I’ve worked with a lot of newbie detectorists, and feel that in each instance the time it takes for them to find their first silver coin typically involves 3 primary variables, which I believe apply in this order: luck, location, and learning. Learning is really “experience”, but I needed a third “L” so I could call these the three “L’s.”
For most people I have worked with, their first silver was an “easy one”, the type of find that experienced detectorists find while “cherry picking” a new hot site that hasn’t ever been detected. It is usually sitting by itself in clean ground at 3 or 4 inches.
So close to the surface you can almost see it!
Luck of course is the main factor. Silver is where you find it and there are really no rules. Though it is more likely to be at an old and/or non-hunted site, silver can be anywhere it was lost. If the first swing of your detector happens to be over a silver half dollar at two inches and you recover it, then there you go. Some people say you can’t control luck, but I am not one of them. Things like having a positive attitude and regularly envisioning yourself finding a specific silver coin increase your “luck” / “kharma” / “likelihood of finding a silver coin in the next hour”. Frustration, being tired, and thinking negatively conversely decrease “luck”.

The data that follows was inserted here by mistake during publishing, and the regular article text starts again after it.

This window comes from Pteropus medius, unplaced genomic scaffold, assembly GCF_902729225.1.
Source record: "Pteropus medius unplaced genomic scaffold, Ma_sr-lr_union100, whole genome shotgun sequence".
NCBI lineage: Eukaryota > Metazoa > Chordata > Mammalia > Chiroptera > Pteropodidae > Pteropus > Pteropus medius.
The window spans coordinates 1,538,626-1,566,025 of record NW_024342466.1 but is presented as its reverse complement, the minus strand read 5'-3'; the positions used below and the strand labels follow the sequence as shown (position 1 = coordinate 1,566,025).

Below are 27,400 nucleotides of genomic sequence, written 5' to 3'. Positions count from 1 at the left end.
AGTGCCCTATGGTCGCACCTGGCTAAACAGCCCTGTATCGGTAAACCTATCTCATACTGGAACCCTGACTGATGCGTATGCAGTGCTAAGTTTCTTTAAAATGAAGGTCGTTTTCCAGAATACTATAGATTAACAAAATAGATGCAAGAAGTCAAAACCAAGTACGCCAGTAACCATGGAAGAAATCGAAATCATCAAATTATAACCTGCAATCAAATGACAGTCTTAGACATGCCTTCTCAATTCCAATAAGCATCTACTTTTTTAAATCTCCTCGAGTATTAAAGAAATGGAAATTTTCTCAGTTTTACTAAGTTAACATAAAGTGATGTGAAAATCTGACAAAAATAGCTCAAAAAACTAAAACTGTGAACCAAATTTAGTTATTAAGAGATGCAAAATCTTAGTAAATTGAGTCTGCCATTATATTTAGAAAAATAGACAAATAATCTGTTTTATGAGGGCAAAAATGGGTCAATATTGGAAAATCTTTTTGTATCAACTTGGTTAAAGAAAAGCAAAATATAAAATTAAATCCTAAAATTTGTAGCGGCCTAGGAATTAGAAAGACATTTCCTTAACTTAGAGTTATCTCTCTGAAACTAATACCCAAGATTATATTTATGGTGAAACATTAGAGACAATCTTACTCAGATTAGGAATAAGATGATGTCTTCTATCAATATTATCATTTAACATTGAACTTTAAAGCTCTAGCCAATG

Location is the next important factor in my opinion, and also is the easiest one to control. If you live in a new subdivision with nearby local parks that have not been hunted before and developed areas with lots of fill dirt, you are likely to hunt these areas first, so it is likely going to take you longer to find your first silver coin then the guy who walks out in the large front yard of his late 1800s home that has never been hunted before and starts swinging.
Note I say “likely” because location is always trumped by luck. It doesn’t matter if there are five shallow silver coins in the half acre in front of you if you are unlucky enough to miss them all with your swings. But if you really want to find your first silver coin on your next hunt, hunt a site that is extremely likely to have some silver coins waiting for you to find. Find an old site that has not been hunted, or only lightly hunted. Your best bet is to get permission to hunt some old private property. This will greatly improve your odds of finding a silver coin on your next hunt. Find these sites through research, or by asking around.